Revenge at all costs
Henry King started as an actor in silent movies, for example topping the (limited) cast list in The Apache Kid (1913), then got into directing silent Westerns. Later, in other genres, he would be nominated twice for the Best Director Oscar and he directed seven films nominated for Best Picture. He worked a lot with Gregory Peck and Tyrone Power at Fox. He didn’t do all that much in the Western genre in the talkie era but he helmed Fox’s Technicolor Jesse James with Power in 1939, a big hit, and he followed that up with two seriously classy Westerns in the 1950s, The Gunfighter (1950) and The Bravados, both with Peck. It is said that Edward Dmytryk was to have directed first but for some reason the project passed to King, then 70.
King as actor, King as director
Gregory Peck was, for me, one of the great Western actors. OK, yes, he appeared in the odd pretty bad picture (Mackenna’s Gold, How the West Was Won) but which actor didn’t do the occasional dud? I can think of trashy Westerns featuring John Wayne, Clint Eastwood, Henry Fonda, James Stewart, even (gasp) Randolph Scott. But when you consider Westerns such as Yellow Sky, The Gunfighter and The Bravados, you realize what a superb Westerner Peck made. Tough, taciturn, determined, with that gruff voice and steely glare, he was one of the top men at his craft.
Peck superb in Westerns
Fox threw budget at it and it was in CinemaScope and Technicolor (whereas The Gunfighter had been more of a ‘chamber piece’ in a somber black & white). Shot in Mexico's Michiocan and Jalisco provinces by talented Leon Shamroy (who also photographed Buffalo Bill for William Wellman) it makes the most of the handsome locations and also makes much use of day-for-night photography and silhouette.
It was certainly well enough received. AH Weiler in The New York Times at the time called it a “tense and grown-up example of the genre” and said it was “executed intelligently in fine, brooding style”. Though at the box-office it couldn’t match Peck’s other big Western that year, The Big Country, released in August (The Bravados in June) it still did respectably commercially speaking, grossing $4.4m and selling 6.4m tickets. The Bravados is probably a better Western than Wyler's The Big Country.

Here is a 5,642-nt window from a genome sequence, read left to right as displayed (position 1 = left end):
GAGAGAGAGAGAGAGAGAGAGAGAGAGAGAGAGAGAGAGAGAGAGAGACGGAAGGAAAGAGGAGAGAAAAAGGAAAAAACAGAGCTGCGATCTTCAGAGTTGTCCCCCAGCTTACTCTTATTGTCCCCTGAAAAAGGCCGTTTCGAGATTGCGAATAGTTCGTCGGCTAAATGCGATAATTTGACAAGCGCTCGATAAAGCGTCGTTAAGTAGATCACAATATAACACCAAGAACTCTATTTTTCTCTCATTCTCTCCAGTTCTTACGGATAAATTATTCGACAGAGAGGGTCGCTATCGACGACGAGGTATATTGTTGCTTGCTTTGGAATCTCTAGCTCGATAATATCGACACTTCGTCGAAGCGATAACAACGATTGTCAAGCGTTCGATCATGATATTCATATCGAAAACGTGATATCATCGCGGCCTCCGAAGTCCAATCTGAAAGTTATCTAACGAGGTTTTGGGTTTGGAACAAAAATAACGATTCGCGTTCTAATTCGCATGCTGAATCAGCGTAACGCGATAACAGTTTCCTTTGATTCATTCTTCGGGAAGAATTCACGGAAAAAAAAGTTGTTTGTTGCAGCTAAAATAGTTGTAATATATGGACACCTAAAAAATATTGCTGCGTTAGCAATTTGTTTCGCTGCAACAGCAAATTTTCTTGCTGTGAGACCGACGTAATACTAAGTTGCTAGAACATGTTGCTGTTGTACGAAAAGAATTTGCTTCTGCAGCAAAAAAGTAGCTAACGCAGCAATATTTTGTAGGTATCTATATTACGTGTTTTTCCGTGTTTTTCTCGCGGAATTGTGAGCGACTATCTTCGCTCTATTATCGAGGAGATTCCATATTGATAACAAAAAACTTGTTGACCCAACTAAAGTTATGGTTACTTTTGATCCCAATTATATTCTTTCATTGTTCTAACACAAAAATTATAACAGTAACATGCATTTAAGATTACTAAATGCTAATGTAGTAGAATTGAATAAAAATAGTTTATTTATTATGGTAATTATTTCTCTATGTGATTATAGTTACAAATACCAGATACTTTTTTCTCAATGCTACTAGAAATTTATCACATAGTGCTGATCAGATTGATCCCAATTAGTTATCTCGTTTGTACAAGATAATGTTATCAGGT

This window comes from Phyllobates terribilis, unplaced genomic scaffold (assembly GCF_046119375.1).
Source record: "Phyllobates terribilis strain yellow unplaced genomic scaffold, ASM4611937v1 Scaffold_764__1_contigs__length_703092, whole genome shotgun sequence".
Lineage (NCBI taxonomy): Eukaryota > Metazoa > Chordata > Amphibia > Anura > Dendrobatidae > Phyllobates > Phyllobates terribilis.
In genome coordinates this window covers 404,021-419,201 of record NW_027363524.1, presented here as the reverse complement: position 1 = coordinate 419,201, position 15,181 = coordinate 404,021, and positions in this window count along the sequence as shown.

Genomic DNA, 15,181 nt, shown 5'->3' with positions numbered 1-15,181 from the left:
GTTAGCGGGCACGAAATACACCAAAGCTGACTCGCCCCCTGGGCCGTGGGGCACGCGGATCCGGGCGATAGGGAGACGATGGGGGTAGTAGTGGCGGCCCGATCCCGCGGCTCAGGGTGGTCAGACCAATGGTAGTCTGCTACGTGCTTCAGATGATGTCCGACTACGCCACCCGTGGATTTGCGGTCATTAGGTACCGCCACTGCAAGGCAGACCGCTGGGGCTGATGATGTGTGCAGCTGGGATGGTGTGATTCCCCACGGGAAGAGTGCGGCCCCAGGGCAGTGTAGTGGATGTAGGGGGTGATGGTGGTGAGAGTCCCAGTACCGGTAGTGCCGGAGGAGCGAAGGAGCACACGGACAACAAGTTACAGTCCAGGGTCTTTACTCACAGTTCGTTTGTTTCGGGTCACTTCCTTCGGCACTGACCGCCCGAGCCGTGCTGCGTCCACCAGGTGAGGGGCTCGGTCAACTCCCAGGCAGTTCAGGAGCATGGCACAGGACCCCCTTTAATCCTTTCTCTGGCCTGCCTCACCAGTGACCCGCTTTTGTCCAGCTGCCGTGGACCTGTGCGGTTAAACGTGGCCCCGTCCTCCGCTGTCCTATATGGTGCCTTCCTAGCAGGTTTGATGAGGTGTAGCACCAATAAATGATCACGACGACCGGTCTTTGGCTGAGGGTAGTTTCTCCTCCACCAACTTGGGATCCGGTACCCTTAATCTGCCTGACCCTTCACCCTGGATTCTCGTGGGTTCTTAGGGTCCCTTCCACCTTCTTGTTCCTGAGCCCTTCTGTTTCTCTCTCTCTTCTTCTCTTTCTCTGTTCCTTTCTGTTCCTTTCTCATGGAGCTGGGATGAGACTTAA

It’s a grim and tough pursuit drama with a strong, I’d almost say heavy-handed moral message about the futility and wrongness of revenge. It is marred (in my view but I suppose it depends on your standpoint) by this message being couched in very religious terms, and there is a lot of religious guilt and angst about, which Fr. Andrew Duggan tries unsuccessfully to assuage, and also some especially cloying scenes of very Roman Catholic liturgy, with a highly ornate (dare I say kitsch?) Virgin Mary staring down at the characters, a village church the size of a cathedral and a huge choir for such a small town - they were the The Niños Cantores De Morelia Choral Group, sorry, boys, but screeching, frankly, like Hollywood angels with sore throats. It was an absolute din. King was a Catholic convert and clearly wanted to highlight this side of things.